Anxious traders fret over soaring parking charges

Stockbridge''Trader Mae Douglas on Raeburn Place'. Picture; Neil Hanna
Stockbridge''Trader Mae Douglas on Raeburn Place'. Picture; Neil Hanna
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RETAILERS fear shoppers will vote with their feet when parking charges are again increased across the Capital.

Small and independent business owners are worried the rise in the price of parking will deter shoppers from coming into town.

Hourly parking rates will rise between 20p and 40p, according to the street, and will come into force in April as part of the city council’s 2017/18 budget.

A straw poll of nearly 1000 Evening News readers found that 76 per cent would be put off shopping in the city centre.

In the priciest streets, drivers will have to fork out £3.80 an hour for an on-street space.

Aleem Farooqi, president of the Edinburgh branch of the federation of independent retailers (NRFN), believes any increase in charges will have a dire impact on customer numbers venturing to the city’s high streets.

He said: “An increase of any kind on the cost of parking will have a drastic and detrimental impact on customers who would consider coming shopping in that particular area.”

And Corinna Collier of Caoba in Stockbridge, where charges are due to increase by 20 per cent, said it would particularly hurt businesses which sell goods that are not easily transported.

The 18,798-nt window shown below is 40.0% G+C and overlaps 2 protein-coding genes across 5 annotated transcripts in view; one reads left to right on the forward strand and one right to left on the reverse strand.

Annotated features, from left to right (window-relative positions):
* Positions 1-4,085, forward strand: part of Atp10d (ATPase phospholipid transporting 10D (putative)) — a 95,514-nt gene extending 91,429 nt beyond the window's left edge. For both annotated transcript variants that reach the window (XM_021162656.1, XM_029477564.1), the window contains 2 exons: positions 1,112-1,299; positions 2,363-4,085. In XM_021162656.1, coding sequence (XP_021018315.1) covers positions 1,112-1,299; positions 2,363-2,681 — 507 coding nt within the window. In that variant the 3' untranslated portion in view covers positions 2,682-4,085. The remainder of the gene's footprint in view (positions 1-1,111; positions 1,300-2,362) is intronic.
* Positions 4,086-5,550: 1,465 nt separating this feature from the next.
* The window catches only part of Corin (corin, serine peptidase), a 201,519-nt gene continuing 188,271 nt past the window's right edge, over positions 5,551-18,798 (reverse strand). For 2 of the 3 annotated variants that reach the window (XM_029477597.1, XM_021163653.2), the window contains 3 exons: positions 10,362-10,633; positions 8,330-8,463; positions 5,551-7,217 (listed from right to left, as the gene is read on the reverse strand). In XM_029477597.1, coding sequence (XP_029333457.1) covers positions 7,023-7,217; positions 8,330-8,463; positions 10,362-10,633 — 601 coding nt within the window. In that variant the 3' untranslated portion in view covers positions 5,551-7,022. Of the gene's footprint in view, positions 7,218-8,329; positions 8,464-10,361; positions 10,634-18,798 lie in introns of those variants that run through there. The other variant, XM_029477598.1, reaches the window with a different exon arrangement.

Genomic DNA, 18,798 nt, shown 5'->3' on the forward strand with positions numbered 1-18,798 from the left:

She said: “We sell bulky items that people primarily will take home in a car. There is only so much you can carry at one time and businesses such as Caoba will feel the impact of the rise if shoppers are deterred by the charges.

“Accessibility is also a concern. Those who rely on cars to get to the shops may think again if parking becomes too costly.”

However, Mae Douglas, chair of Stockbridge Traders’ Association and owner of The Write Stuff, said there needed to be a long-term solution to the city’s parking issues.

She said: “Raising the cost of parking across the city will undoubtedly have an impact on potential shoppers. The bottom line is it could put them off as many are not prepared to pay what it costs already.

“For example, if someone is popping in to get a 
photocopy, at a cost of 15p, they are not going to want to fork out more for the minimum parking charge than for the product which they are buying.

“Parking in general, particularly in shopping areas such as Stockbridge is a big problem, so perhaps the overall approach to charges needs examined.”

Previous attempts to 
alleviate parking problems in Stockbridge, and to help encourage shoppers, wiped out Saturday charges.

But Ms Douglas said: “Now residents, and rightfully, park on a Friday night until Monday morning, blocking a lot of the spaces from use by weekend shoppers.

“Perhaps we need to look at new solutions to 
parking instead of just raising the price.”

She said local traders needed to come together to propose ideas, adding: “What about underground car parks?

“We need to start thinking outside the box. I don’t know what the final solution is, but putting the parking up is not going to help.”